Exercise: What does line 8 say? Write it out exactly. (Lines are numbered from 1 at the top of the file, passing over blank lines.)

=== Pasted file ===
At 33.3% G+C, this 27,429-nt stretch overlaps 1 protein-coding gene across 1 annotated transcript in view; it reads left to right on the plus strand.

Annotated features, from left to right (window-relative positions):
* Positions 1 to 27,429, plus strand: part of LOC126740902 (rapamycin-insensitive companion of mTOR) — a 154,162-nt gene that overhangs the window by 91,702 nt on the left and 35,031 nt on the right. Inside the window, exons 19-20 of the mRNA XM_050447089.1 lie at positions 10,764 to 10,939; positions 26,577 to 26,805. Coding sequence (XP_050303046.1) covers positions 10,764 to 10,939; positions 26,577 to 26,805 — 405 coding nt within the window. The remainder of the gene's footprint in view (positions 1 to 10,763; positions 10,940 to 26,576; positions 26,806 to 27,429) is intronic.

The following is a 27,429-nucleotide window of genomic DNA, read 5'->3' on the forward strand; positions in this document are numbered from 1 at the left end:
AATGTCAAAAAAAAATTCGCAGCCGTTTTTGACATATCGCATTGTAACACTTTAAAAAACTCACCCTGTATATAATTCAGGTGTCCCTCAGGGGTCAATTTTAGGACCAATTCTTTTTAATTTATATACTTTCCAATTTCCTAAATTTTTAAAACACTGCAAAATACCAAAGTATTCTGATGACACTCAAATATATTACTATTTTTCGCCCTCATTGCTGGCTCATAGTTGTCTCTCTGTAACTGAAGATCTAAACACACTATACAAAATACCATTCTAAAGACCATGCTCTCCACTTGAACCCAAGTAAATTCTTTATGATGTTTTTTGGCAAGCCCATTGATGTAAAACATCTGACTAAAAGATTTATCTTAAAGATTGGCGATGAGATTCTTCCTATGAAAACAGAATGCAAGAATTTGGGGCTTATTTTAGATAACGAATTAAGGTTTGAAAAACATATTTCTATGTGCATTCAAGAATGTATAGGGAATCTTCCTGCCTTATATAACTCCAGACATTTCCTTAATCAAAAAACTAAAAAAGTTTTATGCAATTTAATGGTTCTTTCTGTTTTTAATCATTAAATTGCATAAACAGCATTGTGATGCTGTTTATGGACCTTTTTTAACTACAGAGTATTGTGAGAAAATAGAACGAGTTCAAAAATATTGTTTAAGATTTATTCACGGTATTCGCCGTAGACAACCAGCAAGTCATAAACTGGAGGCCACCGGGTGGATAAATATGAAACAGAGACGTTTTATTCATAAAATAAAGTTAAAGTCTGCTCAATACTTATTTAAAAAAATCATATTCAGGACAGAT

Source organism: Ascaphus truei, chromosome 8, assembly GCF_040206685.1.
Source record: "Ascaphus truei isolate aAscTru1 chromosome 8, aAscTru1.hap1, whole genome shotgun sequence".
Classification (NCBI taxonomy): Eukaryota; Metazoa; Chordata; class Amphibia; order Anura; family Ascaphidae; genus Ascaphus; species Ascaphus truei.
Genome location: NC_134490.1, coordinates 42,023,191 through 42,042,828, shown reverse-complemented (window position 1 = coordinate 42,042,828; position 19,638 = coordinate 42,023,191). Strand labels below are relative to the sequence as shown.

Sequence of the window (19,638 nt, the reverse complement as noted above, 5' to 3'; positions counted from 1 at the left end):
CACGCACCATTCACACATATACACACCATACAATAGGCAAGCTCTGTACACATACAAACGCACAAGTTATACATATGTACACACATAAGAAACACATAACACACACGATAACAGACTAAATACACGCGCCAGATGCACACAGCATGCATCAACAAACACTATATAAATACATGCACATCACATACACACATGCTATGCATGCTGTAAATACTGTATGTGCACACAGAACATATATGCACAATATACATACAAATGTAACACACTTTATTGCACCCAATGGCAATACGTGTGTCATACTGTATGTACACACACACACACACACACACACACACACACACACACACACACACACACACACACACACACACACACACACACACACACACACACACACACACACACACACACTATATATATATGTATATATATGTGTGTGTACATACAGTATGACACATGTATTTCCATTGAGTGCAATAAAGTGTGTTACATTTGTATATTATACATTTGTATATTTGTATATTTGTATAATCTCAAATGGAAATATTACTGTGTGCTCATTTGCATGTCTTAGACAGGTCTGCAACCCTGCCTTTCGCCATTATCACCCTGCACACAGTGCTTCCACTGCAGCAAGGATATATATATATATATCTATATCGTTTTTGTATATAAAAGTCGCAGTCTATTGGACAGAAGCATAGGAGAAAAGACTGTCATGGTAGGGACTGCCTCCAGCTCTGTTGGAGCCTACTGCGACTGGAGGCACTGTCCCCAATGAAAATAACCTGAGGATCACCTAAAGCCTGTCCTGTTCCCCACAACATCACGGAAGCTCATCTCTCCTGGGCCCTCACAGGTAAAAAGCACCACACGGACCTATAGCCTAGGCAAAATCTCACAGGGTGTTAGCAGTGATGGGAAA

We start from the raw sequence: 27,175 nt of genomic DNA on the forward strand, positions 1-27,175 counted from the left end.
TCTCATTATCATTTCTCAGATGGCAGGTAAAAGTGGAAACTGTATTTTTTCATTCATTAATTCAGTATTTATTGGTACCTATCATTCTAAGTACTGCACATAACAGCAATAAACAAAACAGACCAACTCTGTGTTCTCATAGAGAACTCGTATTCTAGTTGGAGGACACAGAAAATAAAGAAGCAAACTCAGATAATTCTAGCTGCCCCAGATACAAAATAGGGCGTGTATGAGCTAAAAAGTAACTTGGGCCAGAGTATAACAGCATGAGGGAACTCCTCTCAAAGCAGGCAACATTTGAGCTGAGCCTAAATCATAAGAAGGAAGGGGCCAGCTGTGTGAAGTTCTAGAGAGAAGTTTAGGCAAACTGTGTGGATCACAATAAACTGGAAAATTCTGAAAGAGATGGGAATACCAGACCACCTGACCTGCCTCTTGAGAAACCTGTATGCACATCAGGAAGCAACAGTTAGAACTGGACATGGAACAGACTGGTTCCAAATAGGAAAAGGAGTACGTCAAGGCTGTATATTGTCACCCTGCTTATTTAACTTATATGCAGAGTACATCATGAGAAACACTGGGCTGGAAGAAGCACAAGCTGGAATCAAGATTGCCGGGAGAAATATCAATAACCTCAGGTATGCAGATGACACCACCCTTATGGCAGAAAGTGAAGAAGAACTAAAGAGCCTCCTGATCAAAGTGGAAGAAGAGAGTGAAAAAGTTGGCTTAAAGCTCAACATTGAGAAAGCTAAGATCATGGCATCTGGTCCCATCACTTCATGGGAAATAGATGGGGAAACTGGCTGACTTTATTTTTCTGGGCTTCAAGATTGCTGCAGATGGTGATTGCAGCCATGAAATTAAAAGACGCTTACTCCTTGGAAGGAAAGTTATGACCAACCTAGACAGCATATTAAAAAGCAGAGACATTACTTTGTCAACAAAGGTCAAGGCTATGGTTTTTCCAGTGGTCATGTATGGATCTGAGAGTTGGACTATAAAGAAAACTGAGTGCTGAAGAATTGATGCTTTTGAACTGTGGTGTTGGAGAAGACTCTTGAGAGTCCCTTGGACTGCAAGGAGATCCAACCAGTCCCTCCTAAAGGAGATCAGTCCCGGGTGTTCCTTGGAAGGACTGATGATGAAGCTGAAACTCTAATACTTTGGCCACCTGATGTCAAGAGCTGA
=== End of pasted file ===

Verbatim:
Classification (NCBI taxonomy): Eukaryota; Metazoa; Chordata; class Amphibia; order Anura; family Ascaphidae; genus Ascaphus; species Ascaphus truei.